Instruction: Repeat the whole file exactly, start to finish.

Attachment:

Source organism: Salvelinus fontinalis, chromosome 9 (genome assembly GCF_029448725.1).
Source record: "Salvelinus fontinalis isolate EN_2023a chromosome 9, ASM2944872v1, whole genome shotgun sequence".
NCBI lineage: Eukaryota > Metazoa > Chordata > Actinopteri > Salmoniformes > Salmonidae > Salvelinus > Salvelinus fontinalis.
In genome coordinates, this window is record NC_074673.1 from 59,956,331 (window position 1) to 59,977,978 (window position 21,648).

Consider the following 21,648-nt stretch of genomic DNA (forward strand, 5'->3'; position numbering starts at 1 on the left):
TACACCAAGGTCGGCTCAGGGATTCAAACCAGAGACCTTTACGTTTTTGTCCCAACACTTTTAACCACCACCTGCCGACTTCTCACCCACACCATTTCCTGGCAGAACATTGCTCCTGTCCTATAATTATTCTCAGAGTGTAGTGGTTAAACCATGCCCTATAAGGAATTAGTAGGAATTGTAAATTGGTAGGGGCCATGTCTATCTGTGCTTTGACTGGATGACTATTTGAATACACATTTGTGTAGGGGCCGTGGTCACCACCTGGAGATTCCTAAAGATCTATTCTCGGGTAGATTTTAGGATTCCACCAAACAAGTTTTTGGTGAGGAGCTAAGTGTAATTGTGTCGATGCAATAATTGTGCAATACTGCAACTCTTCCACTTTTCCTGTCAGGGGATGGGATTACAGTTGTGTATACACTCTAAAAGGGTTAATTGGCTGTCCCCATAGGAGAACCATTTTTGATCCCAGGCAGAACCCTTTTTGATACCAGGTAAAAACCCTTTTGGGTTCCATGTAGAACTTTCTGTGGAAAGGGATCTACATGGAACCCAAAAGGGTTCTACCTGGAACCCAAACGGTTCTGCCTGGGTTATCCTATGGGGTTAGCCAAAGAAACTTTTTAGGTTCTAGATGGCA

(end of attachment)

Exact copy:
Source organism: Salvelinus fontinalis, chromosome 9 (genome assembly GCF_029448725.1).
Source record: "Salvelinus fontinalis isolate EN_2023a chromosome 9, ASM2944872v1, whole genome shotgun sequence".
NCBI lineage: Eukaryota > Metazoa > Chordata > Actinopteri > Salmoniformes > Salmonidae > Salvelinus > Salvelinus fontinalis.
In genome coordinates, this window is record NC_074673.1 from 59,956,331 (window position 1) to 59,977,978 (window position 21,648).

Consider the following 21,648-nt stretch of genomic DNA (forward strand, 5'->3'; position numbering starts at 1 on the left):
TACACCAAGGTCGGCTCAGGGATTCAAACCAGAGACCTTTACGTTTTTGTCCCAACACTTTTAACCACCACCTGCCGACTTCTCACCCACACCATTTCCTGGCAGAACATTGCTCCTGTCCTATAATTATTCTCAGAGTGTAGTGGTTAAACCATGCCCTATAAGGAATTAGTAGGAATTGTAAATTGGTAGGGGCCATGTCTATCTGTGCTTTGACTGGATGACTATTTGAATACACATTTGTGTAGGGGCCGTGGTCACCACCTGGAGATTCCTAAAGATCTATTCTCGGGTAGATTTTAGGATTCCACCAAACAAGTTTTTGGTGAGGAGCTAAGTGTAATTGTGTCGATGCAATAATTGTGCAATACTGCAACTCTTCCACTTTTCCTGTCAGGGGATGGGATTACAGTTGTGTATACACTCTAAAAGGGTTAATTGGCTGTCCCCATAGGAGAACCATTTTTGATCCCAGGCAGAACCCTTTTTGATACCAGGTAAAAACCCTTTTGGGTTCCATGTAGAACTTTCTGTGGAAAGGGATCTACATGGAACCCAAAAGGGTTCTACCTGGAACCCAAACGGTTCTGCCTGGGTTATCCTATGGGGTTAGCCAAAGAAACTTTTTAGGTTCTAGATGGCA